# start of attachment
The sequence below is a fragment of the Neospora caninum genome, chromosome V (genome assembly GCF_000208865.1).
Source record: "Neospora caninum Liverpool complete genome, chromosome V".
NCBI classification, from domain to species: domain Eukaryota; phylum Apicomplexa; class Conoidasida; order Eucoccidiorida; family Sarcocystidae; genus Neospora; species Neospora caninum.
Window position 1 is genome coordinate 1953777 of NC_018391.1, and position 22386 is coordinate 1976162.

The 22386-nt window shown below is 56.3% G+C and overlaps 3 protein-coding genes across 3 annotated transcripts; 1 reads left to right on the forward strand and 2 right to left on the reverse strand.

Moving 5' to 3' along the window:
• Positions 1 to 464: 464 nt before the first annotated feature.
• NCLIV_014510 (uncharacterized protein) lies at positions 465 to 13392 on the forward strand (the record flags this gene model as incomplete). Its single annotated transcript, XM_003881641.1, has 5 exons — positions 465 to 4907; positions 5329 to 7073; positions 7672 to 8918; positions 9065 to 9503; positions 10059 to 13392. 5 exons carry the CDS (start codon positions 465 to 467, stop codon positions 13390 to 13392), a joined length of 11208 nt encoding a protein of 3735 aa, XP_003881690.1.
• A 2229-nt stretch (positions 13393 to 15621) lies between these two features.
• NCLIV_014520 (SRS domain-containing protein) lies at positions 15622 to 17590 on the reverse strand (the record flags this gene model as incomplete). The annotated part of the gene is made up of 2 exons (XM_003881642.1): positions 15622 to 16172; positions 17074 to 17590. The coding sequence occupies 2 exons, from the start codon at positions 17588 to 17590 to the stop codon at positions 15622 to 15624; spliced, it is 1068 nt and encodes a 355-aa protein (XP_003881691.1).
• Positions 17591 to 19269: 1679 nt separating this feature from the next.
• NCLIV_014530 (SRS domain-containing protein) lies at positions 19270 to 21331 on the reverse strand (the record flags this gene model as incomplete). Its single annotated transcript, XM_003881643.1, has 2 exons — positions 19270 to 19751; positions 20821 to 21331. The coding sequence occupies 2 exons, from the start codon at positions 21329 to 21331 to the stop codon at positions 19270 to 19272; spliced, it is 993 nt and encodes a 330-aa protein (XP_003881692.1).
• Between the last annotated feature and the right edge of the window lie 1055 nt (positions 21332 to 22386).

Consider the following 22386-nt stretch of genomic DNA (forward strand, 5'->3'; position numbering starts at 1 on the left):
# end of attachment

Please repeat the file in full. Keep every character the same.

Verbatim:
The sequence below is a fragment of the Neospora caninum genome, chromosome V (genome assembly GCF_000208865.1).
Source record: "Neospora caninum Liverpool complete genome, chromosome V".
NCBI classification, from domain to species: domain Eukaryota; phylum Apicomplexa; class Conoidasida; order Eucoccidiorida; family Sarcocystidae; genus Neospora; species Neospora caninum.
Window position 1 is genome coordinate 1953777 of NC_018391.1, and position 22386 is coordinate 1976162.

The 22386-nt window shown below is 56.3% G+C and overlaps 3 protein-coding genes across 3 annotated transcripts; 1 reads left to right on the forward strand and 2 right to left on the reverse strand.

Moving 5' to 3' along the window:
• Positions 1 to 464: 464 nt before the first annotated feature.
• NCLIV_014510 (uncharacterized protein) lies at positions 465 to 13392 on the forward strand (the record flags this gene model as incomplete). Its single annotated transcript, XM_003881641.1, has 5 exons — positions 465 to 4907; positions 5329 to 7073; positions 7672 to 8918; positions 9065 to 9503; positions 10059 to 13392. 5 exons carry the CDS (start codon positions 465 to 467, stop codon positions 13390 to 13392), a joined length of 11208 nt encoding a protein of 3735 aa, XP_003881690.1.
• A 2229-nt stretch (positions 13393 to 15621) lies between these two features.
• NCLIV_014520 (SRS domain-containing protein) lies at positions 15622 to 17590 on the reverse strand (the record flags this gene model as incomplete). The annotated part of the gene is made up of 2 exons (XM_003881642.1): positions 15622 to 16172; positions 17074 to 17590. The coding sequence occupies 2 exons, from the start codon at positions 17588 to 17590 to the stop codon at positions 15622 to 15624; spliced, it is 1068 nt and encodes a 355-aa protein (XP_003881691.1).
• Positions 17591 to 19269: 1679 nt separating this feature from the next.
• NCLIV_014530 (SRS domain-containing protein) lies at positions 19270 to 21331 on the reverse strand (the record flags this gene model as incomplete). Its single annotated transcript, XM_003881643.1, has 2 exons — positions 19270 to 19751; positions 20821 to 21331. The coding sequence occupies 2 exons, from the start codon at positions 21329 to 21331 to the stop codon at positions 19270 to 19272; spliced, it is 993 nt and encodes a 330-aa protein (XP_003881692.1).
• Between the last annotated feature and the right edge of the window lie 1055 nt (positions 21332 to 22386).

Consider the following 22386-nt stretch of genomic DNA (forward strand, 5'->3'; position numbering starts at 1 on the left):